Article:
NSA and GCHQ targeted 1,000 allied individuals: latest Snowden drop

Dec 21, 2013
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The latest installment of the ongoing slow release of the whistleblower Edward Snowden's cache of 1.7 million stolen NSA documents has revealed over 1,000 targets of the NSA's and GCHQ's international spying efforts between 2008 and 2011. The targets include high-ranking officials in allied nations, economic regulatory bodies, humanitarian aid agencies, and -- seemingly as an afterthought -- individuals being watched for hypothesized ties to terrorism. These particular documents were reported Friday by the American newspaper New York Times, Britain's the Guardian and Germany's Der Spiegel.

The GCHQ, or Government Communications Headquarters, is Britain's information spying agency. The documents released Friday often made little distinction as to which agency -- the NSA or GCHQ -- was doing the targeting. The documents listed off not only the targets but sometimes the content of the captured communications, which included voice calls, text messages and emails.

Much of the surveillance referred to in the documents was carried out at the GCHQ's "Bude" campus in Cornwall, England. There, agents from the GCHQ and possibly the NSA cooperatively monitored primarily satellite-based communications between a wide diversity of individuals. The agents focused on tapping data links that were detected as being in use by a plurality of predetermined target individuals. Whether this implies mass data collection and subsequent sifting for targets is unknown at this time.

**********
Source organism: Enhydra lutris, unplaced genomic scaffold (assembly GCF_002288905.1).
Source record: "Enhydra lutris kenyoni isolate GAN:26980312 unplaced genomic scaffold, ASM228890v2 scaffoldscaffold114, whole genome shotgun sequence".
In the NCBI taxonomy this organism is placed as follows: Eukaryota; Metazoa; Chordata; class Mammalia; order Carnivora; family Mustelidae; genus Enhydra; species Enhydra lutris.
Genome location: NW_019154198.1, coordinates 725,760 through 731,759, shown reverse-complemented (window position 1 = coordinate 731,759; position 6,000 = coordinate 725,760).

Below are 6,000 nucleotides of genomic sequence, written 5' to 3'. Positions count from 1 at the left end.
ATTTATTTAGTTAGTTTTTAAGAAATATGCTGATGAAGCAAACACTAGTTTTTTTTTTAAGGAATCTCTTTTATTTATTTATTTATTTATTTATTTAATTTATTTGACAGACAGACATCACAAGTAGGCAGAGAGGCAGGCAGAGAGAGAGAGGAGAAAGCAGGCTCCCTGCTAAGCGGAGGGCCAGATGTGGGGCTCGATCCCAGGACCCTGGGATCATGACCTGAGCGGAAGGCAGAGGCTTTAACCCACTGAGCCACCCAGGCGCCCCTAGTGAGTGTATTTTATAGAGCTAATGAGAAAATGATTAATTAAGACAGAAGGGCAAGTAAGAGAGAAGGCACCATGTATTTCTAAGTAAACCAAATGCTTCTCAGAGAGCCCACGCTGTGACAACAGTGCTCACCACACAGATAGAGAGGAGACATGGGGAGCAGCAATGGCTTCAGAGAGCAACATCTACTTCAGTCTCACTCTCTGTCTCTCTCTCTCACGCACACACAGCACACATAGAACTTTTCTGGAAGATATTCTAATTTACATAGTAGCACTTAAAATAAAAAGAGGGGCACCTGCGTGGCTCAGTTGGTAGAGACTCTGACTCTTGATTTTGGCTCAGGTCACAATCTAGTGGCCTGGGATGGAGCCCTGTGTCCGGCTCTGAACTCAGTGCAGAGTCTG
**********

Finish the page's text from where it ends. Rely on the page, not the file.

Some of the notable targets included:

  • Israeli then-Prime Minister Ehud Olmert and his staff
  • European Commission Vice President Joaquín Almunia, who was responsible for overseeing antitrust measures against American tech giants like Microsoft, Intel and Google
  • Various French entities: the oil and gas company Total; the electronics, logistics and transport firm Thales; and a French ambassador
  • A "Skype security team" in Estonia
  • The German embassy in Rwanda
  • Aid agencies Unicef in Geneva, the United Nations Institute for Disarmament Research, and Médecins du Monde (similar to Doctors Without Borders)

Actual terrorism ties were also investigated through the monitoring described in these latest reports of the Snowden documents, but only in a minority of cases. An "Israeli grey arms dealer" and the "Taleban ministry of refugee affairs" are mentioned, as are some targets in Beijing, China. Those entities were listed in the documents as possibly linked to Al Qaeda and/or jihadists.

SOURCE: New York Times


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